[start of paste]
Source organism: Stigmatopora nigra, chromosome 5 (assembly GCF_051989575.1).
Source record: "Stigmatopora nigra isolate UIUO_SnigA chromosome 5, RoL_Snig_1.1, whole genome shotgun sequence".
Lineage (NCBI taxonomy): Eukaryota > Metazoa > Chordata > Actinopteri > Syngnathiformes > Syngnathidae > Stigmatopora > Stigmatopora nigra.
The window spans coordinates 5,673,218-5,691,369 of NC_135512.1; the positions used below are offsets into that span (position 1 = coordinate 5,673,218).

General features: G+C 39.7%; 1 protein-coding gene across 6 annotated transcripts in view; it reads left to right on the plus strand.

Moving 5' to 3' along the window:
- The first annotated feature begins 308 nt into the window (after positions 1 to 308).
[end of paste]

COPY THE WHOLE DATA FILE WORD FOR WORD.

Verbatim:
Source organism: Stigmatopora nigra, chromosome 5 (assembly GCF_051989575.1).
Source record: "Stigmatopora nigra isolate UIUO_SnigA chromosome 5, RoL_Snig_1.1, whole genome shotgun sequence".
Lineage (NCBI taxonomy): Eukaryota > Metazoa > Chordata > Actinopteri > Syngnathiformes > Syngnathidae > Stigmatopora > Stigmatopora nigra.
The window spans coordinates 5,673,218-5,691,369 of NC_135512.1; the positions used below are offsets into that span (position 1 = coordinate 5,673,218).

General features: G+C 39.7%; 1 protein-coding gene across 6 annotated transcripts in view; it reads left to right on the plus strand.

Moving 5' to 3' along the window:
- The first annotated feature begins 308 nt into the window (after positions 1 to 308).